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Posts Tagged ‘Alawites’

Rubin Reports: Will the Rebels Win Syria’s Civil War and What That Means

Wednesday, July 18th, 2012

http://www.rubinreports.blogspot.co.il/2012/07/will-rebels-win-syrias-civil-war-and.html

The tide seems to be turning in Syria. While the civil war is far from over, the regime is clearly weakening; the rebels are expanding their operations and effectiveness. There have also been more high-level defections. What does this mean and why is this happening? There are three main factors that are making a rebel victory seem more likely.

First, Saudi Arabia and Qatar, with Turkey’s facilitation and U.S. coordination, are sending arms to the opposition.

Second, the regime has been rushing the same trusted units around the country to put down upsurges and these forces are getting tired and stretched thin.

Third, President Bashar al-Assad really has nothing to offer the opposition. He won’t leave and he can’t share power. His strategy of brutal suppression and large-scale killing can neither make the opposition surrender nor wipe it out. Even if he kills civilians and demonstrators, the rebel military forces can pull back to attack another day.

Even though the fighting may go on for months, then, it is time to start assessing what outcomes might look like. Here are some suggestions:

–Ethnic massacres? While there have been reports of such actions — the regime killing Sunni Muslims; the opposition killing Alawites and Christians — what we’ve seen already might be nothing compared to what is to come. Such murders might take place during the civil war or after it ends.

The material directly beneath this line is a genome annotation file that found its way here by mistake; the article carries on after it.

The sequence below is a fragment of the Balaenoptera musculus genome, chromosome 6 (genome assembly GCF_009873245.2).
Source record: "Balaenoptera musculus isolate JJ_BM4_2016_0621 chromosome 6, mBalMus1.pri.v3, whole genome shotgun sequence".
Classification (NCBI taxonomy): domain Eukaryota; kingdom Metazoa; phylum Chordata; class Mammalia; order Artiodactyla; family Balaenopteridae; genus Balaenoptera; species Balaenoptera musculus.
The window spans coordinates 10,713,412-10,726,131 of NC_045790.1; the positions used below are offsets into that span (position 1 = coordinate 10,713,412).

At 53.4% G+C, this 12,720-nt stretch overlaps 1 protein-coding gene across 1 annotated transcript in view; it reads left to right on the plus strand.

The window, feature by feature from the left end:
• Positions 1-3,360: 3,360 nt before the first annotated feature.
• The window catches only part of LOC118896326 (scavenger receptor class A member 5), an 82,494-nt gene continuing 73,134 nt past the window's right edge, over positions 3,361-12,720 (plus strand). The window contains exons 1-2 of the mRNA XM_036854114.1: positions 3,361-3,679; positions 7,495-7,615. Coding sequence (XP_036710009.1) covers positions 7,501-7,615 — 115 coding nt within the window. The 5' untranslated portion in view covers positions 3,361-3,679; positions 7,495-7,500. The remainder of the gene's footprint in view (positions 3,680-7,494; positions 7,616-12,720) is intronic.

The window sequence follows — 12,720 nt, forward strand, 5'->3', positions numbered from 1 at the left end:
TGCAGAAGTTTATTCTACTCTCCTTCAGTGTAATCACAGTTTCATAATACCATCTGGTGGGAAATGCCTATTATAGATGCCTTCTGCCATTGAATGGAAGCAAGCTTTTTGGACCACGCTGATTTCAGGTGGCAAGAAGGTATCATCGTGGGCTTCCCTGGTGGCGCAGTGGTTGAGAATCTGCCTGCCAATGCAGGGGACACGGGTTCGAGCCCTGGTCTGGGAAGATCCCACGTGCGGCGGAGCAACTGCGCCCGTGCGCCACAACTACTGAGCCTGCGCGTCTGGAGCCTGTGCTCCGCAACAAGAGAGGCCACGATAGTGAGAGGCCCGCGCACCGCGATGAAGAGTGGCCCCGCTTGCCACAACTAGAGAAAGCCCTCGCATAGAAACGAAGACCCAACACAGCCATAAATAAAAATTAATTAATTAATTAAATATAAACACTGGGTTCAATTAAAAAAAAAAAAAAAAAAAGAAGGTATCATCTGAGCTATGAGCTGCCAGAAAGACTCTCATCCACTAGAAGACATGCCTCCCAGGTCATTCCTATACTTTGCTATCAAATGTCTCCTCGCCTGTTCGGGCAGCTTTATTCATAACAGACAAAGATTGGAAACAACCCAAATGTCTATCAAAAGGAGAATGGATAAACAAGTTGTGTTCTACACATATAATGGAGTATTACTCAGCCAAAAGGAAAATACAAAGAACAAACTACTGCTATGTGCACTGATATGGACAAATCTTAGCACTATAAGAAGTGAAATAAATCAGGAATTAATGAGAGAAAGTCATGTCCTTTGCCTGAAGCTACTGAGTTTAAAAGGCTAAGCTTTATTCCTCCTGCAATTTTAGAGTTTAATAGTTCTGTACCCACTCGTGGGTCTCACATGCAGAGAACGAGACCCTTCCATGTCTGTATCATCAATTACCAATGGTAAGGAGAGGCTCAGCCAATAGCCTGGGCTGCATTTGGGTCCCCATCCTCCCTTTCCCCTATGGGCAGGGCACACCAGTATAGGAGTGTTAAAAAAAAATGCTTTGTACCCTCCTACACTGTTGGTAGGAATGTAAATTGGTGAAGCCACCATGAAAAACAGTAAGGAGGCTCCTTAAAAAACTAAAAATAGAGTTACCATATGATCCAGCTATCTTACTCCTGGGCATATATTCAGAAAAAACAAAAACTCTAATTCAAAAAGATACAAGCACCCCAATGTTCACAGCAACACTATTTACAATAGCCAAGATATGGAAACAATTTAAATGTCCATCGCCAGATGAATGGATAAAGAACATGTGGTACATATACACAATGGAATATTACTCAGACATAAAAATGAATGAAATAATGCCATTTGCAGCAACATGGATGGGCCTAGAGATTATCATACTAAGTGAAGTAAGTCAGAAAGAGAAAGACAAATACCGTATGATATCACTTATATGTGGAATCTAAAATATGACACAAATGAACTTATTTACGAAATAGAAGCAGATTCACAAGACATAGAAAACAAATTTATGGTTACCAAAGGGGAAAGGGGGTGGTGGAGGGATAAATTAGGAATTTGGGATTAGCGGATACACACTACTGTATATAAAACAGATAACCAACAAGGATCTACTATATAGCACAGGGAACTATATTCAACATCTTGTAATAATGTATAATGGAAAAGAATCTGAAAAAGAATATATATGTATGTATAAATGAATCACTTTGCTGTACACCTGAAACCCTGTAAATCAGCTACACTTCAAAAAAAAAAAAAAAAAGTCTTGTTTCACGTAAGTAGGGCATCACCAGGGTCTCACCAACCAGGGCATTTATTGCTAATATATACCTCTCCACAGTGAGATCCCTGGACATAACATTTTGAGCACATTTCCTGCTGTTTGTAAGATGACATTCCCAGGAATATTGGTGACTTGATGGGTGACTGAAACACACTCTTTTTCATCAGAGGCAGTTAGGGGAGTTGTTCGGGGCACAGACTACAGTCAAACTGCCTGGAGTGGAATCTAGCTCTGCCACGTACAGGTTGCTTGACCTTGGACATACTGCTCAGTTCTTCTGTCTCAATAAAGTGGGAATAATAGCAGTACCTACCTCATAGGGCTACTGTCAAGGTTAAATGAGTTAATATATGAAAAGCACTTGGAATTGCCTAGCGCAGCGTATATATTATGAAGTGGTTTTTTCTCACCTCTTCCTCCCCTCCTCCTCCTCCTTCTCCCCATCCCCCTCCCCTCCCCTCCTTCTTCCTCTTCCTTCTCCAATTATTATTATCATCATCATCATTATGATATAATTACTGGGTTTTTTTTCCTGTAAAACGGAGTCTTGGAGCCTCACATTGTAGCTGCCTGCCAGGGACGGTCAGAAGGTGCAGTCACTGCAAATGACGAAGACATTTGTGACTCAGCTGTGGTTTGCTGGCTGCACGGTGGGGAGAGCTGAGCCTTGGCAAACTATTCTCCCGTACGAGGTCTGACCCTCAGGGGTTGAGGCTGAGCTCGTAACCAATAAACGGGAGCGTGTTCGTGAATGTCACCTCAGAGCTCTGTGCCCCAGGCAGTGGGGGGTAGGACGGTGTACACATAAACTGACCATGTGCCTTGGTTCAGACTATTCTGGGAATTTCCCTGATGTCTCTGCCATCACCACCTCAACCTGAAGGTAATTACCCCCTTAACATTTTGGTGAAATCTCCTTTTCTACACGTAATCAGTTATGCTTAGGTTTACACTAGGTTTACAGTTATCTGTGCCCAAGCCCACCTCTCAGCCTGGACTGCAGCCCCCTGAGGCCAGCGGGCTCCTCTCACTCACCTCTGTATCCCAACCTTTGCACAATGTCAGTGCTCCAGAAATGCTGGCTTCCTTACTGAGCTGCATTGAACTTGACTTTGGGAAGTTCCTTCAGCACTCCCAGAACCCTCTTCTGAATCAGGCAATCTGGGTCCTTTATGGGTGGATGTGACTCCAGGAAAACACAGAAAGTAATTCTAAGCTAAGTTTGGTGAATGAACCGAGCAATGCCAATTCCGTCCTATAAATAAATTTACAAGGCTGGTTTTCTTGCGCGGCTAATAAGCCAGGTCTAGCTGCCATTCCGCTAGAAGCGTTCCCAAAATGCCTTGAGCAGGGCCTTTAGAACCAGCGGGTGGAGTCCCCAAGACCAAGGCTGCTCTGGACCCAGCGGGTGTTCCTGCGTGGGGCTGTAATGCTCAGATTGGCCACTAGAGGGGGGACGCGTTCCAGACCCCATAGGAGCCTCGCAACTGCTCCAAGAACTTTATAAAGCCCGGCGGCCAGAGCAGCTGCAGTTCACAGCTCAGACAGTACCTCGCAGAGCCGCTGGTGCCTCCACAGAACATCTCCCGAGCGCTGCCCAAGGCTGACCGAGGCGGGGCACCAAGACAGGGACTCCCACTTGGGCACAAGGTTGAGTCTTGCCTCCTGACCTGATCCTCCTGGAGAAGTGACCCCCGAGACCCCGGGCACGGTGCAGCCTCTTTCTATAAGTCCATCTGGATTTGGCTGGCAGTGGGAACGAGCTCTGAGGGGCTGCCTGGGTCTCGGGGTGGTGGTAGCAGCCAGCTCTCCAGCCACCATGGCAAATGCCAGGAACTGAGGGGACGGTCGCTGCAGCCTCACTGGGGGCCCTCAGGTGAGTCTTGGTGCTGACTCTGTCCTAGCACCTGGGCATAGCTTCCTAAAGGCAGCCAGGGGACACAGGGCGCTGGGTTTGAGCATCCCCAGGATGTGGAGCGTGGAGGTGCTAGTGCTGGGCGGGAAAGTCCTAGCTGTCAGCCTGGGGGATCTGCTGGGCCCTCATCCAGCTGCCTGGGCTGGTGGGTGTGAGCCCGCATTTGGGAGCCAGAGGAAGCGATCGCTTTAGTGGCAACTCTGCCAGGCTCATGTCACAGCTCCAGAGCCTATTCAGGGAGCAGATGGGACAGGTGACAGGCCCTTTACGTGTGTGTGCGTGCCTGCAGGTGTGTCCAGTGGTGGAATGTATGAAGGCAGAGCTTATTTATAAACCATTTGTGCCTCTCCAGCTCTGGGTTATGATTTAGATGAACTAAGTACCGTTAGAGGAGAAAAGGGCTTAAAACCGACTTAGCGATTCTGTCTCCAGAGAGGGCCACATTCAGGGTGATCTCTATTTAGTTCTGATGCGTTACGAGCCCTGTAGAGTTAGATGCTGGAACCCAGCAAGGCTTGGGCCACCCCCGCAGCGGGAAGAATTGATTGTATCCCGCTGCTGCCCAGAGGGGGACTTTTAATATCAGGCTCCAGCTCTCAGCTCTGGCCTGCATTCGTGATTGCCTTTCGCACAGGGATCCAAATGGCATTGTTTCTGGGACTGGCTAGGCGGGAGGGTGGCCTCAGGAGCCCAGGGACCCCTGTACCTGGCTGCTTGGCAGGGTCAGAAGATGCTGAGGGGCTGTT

–An Alawite fortress? Assad has built up his defenses in northwest Syria where most of the Alawites live to make a last stand or to try to hold out. How would such a final phase in the war go and could Assad keep the rebels from taking this stronghold?

–Obama Administration bragging rights? We’ve already had leaks about U.S. covert involvement in the anti-Assad effort. If the rebels seem to be winning or do in fact win the war before November, the White House will claim Syria as proof of its tough, triumphant foreign policy (The elections in Libya, in which reportedly the Islamists were held off by a U.S.-backed government, will be cited as another example of success).

–But at great risk. What if the Obama Administration increasingly claims credit for regime change in Syria and then has to take blame for massacres or an Islamist takeover?

–The Kurdish factor. Syria’s Kurds have essentially walled off their northeast section of the country. Their armed militia, helped by their compatriots in Iraq, can hold out against all but the most concerted force. The Kurds generally view the regime as repressive Arab nationalists while they see the opposition as Islamists and Arab nationalists. Would a new regime in Damascus make a deal with them for autonomy, or would it be tempted to try to conquer the area? If so, how would the opposition’s Western backers react to such an assault?